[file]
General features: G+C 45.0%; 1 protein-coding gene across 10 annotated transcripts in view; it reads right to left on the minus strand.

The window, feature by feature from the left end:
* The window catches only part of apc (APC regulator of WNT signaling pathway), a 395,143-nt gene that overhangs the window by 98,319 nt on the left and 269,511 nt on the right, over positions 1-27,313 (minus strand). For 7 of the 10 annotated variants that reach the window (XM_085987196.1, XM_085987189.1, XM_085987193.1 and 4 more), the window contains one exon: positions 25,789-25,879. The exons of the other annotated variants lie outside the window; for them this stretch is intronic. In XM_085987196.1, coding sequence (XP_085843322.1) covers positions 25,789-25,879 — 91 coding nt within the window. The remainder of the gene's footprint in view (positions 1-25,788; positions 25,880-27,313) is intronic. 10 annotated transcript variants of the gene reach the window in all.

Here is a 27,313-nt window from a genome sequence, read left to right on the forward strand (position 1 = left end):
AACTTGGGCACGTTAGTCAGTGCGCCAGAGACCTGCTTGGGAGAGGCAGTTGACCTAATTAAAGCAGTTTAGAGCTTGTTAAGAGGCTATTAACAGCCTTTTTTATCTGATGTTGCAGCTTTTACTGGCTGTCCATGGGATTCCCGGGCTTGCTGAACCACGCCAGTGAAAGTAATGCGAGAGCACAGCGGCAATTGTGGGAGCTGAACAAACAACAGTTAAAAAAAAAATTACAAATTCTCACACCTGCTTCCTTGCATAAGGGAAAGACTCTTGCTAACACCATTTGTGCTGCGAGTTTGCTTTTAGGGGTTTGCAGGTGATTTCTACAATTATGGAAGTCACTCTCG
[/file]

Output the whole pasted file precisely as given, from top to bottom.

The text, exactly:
General features: G+C 45.0%; 1 protein-coding gene across 10 annotated transcripts in view; it reads right to left on the minus strand.

The window, feature by feature from the left end:
* The window catches only part of apc (APC regulator of WNT signaling pathway), a 395,143-nt gene that overhangs the window by 98,319 nt on the left and 269,511 nt on the right, over positions 1-27,313 (minus strand). For 7 of the 10 annotated variants that reach the window (XM_085987196.1, XM_085987189.1, XM_085987193.1 and 4 more), the window contains one exon: positions 25,789-25,879. The exons of the other annotated variants lie outside the window; for them this stretch is intronic. In XM_085987196.1, coding sequence (XP_085843322.1) covers positions 25,789-25,879 — 91 coding nt within the window. The remainder of the gene's footprint in view (positions 1-25,788; positions 25,880-27,313) is intronic. 10 annotated transcript variants of the gene reach the window in all.

Here is a 27,313-nt window from a genome sequence, read left to right on the forward strand (position 1 = left end):
AACTTGGGCACGTTAGTCAGTGCGCCAGAGACCTGCTTGGGAGAGGCAGTTGACCTAATTAAAGCAGTTTAGAGCTTGTTAAGAGGCTATTAACAGCCTTTTTTATCTGATGTTGCAGCTTTTACTGGCTGTCCATGGGATTCCCGGGCTTGCTGAACCACGCCAGTGAAAGTAATGCGAGAGCACAGCGGCAATTGTGGGAGCTGAACAAACAACAGTTAAAAAAAAAATTACAAATTCTCACACCTGCTTCCTTGCATAAGGGAAAGACTCTTGCTAACACCATTTGTGCTGCGAGTTTGCTTTTAGGGGTTTGCAGGTGATTTCTACAATTATGGAAGTCACTCTCG